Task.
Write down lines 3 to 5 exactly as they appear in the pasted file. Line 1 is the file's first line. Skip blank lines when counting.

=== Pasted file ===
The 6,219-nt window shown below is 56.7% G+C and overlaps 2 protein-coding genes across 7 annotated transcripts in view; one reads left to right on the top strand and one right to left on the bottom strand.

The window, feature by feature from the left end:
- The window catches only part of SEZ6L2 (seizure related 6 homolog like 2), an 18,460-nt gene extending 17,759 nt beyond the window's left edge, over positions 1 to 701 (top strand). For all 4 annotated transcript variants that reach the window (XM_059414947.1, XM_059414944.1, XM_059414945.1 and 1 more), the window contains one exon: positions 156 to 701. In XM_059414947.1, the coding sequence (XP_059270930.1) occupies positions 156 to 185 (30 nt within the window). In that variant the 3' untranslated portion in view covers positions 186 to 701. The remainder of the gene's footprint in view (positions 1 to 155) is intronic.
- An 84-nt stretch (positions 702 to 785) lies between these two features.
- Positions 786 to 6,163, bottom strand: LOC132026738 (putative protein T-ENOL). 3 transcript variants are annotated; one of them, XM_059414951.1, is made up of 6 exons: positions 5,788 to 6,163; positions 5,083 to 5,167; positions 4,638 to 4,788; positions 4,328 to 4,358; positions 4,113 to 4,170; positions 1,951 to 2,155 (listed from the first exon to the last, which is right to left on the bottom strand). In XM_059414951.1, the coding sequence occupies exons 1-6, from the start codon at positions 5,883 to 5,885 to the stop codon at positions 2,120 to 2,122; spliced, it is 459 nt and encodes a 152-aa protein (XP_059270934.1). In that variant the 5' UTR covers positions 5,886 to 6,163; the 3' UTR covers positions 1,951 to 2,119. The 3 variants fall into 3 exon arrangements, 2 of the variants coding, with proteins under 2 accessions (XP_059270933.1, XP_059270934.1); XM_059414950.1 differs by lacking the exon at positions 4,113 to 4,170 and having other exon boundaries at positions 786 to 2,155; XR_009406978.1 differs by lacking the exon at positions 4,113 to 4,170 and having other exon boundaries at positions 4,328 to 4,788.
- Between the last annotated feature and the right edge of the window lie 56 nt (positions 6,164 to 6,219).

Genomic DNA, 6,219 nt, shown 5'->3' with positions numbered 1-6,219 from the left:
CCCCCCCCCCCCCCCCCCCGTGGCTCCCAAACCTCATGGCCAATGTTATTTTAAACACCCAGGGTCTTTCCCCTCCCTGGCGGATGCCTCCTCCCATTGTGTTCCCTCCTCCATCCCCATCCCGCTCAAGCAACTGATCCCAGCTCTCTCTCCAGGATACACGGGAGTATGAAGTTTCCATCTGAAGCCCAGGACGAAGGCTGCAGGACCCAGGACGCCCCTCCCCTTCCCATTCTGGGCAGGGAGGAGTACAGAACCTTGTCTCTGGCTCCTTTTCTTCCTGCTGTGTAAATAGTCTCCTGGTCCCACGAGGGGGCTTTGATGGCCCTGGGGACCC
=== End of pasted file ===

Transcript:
- The window catches only part of SEZ6L2 (seizure related 6 homolog like 2), an 18,460-nt gene extending 17,759 nt beyond the window's left edge, over positions 1 to 701 (top strand). For all 4 annotated transcript variants that reach the window (XM_059414947.1, XM_059414944.1, XM_059414945.1 and 1 more), the window contains one exon: positions 156 to 701. In XM_059414947.1, the coding sequence (XP_059270930.1) occupies positions 156 to 185 (30 nt within the window). In that variant the 3' untranslated portion in view covers positions 186 to 701. The remainder of the gene's footprint in view (positions 1 to 155) is intronic.
- An 84-nt stretch (positions 702 to 785) lies between these two features.
- Positions 786 to 6,163, bottom strand: LOC132026738 (putative protein T-ENOL). 3 transcript variants are annotated; one of them, XM_059414951.1, is made up of 6 exons: positions 5,788 to 6,163; positions 5,083 to 5,167; positions 4,638 to 4,788; positions 4,328 to 4,358; positions 4,113 to 4,170; positions 1,951 to 2,155 (listed from the first exon to the last, which is right to left on the bottom strand). In XM_059414951.1, the coding sequence occupies exons 1-6, from the start codon at positions 5,883 to 5,885 to the stop codon at positions 2,120 to 2,122; spliced, it is 459 nt and encodes a 152-aa protein (XP_059270934.1). In that variant the 5' UTR covers positions 5,886 to 6,163; the 3' UTR covers positions 1,951 to 2,119. The 3 variants fall into 3 exon arrangements, 2 of the variants coding, with proteins under 2 accessions (XP_059270933.1, XP_059270934.1); XM_059414950.1 differs by lacking the exon at positions 4,113 to 4,170 and having other exon boundaries at positions 786 to 2,155; XR_009406978.1 differs by lacking the exon at positions 4,113 to 4,170 and having other exon boundaries at positions 4,328 to 4,788.